OSLO, Norway, Dec. 11, 2013 /CNW/ - Norway's west coast is set to become the site of Altibox's first installation of the next generation of high-speed broadband. In the district of Hjelmeland households, holiday home owners, local government offices, public service providers, and businesses, will be offered a fiber-optic network with a speed of 1,000 Mb/s (1 Gb/s).
Installation has already begun in the fjord and mountain district. The first customers will be online by the first half of 2014. The objective is for everyone in the district who wants a fiber-optic network connection to have one installed by the end of 2016.
With its widely-spaced buildings, Hjelmeland is perhaps one of the most challenging districts in Norway in which to install a fiber-optic network, according to Chairman of the Board, Toril Nag of Altibox. "This project will set a new standard for what it is possible to achieve when local government, local residents and the service provider all work towards a common goal. In our assessment, there are currently only a few households that are situated so far from the trunk cable that it would not make economic sense to invest in a fiber connection." This combination of terrain, number of inhabitants and lack of existing high-speed broadband service makes the district an interesting test case for how fiber optics can create change. "Altibox will closely monitor developments in the district. We will be looking at user behaviour, the rollout of council services, use of holiday homes, contribution to business development and exploitation of new learning channels for the inhabitants. Hjelmeland will be a 'laboratory' for high-speed broadband in Norway," said Chairman of the Board, Toril Nag of Altibox, which is responsible for installing the fiber-optic network. Everybody in Norway with a fiber-optic network from Altibox will eventually have access to the same speeds that the residents of Hjelmeland are now being offered.
Gigabit greets the future
The Norwegian government's stated target is for everyone in Norway to have access to broadband of at least 100 Mb/s by 2017. The EU's goal is that 50 % of subscribers have a broadband speed above 100 Mb/s by 2020. The residents of Hjelmeland will be offered 1000 Mb/s, which is ten times faster and also called 1 Gb/s. With the new network, Hjelmeland will help the government to meet its target for broadband coverage, and can help ensure that other objectives are reached in areas such as healthcare, education and the provision of local authority services.
"We are building for the future. Analyses performed by Google show that a Gigabit (Gb) capacity will be necessary to meet tomorrow's increased requirement for simultaneous streaming on several units, improved digital picture quality, health and welfare technology, transport and smarter public services," said Chairman of the Board, Toril Nag of Altibox.
The district will be the first larger geographic area to be equipped with infrastructure offering the new standard of fiber-optic speeds. Public buildings, like the town hall, schools and social care centres in the district will be the first to be connected. After that, almost all of Hjelmeland's 2,800 residents, around 1,000 holiday home owners and all local businesses will be offered connection to the fiber-optic network. For approximately 120 Euros per month the residents of Hjelmeland will be offered 1000 Mb/s internet, TV services and IP-telephony.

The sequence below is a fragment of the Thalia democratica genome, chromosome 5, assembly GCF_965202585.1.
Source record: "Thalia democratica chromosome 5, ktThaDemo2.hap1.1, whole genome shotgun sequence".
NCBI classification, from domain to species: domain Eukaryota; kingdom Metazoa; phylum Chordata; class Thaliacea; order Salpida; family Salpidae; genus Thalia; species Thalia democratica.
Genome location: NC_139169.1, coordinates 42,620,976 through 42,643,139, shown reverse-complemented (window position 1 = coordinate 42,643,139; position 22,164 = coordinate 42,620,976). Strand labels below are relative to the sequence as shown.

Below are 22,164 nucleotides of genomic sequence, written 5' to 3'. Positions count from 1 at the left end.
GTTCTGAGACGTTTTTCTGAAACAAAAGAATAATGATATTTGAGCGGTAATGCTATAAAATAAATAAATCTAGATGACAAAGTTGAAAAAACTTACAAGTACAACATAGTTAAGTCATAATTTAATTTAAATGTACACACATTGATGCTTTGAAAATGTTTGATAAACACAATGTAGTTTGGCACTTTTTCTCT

Smart-house technology and new self-help solutions
Local government buildings, the first homes and selected businesses will join the network during the first half of 2014.
"We can look forward to an incredibly exciting year. We believe that the installation of the most advanced data-communications infrastructure in Norway will make us an even more attractive area to live in for people of all ages. In the long-term, for example, the fiber-optic network could enable our older residents to live at home for longer, with the help of smart-house technology and new self-help solutions," said Hjelmeland's mayor, Trine Danielsen.
"In addition, the new fiber-optic network will boost business development throughout the district, and provide a strong platform on which to build for both existing business enterprises and brand new ones," she added.
- Fiber-optic networks are the fastest, most stable and modern type of broadband infrastructure. Fiber-optic broadband has near limitless capacity, data is transmitted at the speed of light, up and downloading speeds are the same, and dedicated fiber-optic lines to each household mean that customers are not affected by their neighbours' use.
- Fiber-optic cable also has another advantage: long reach. As copper cables get farther away from a telephone exchange there is a dramatic drop off in performance and reliability. With fiber-optic cables that problem is eliminated.
- According to Cisco, global internet traffic will exceed 1.4 zettabytes (1.4 sextillion bytes) per year in 2017, a three-fold increase from the volume of traffic in 2012. The number of units connected to the net will be three times higher than the earth's entire population.
- Altibox will acquire approximately 40,000 new customers in 2013. More than 330,000 households now have fiber-optic networks and services provided by Altibox and its partners.
For further information:
Toril Nag, Chairman of the Board, Altibox: +47-934-88-888
Lars Rasdal, Press Officer, Altibox: +47-934-88-142
Trine Danielsen, Mayor of Hjelmeland District Council: +47-404-39-010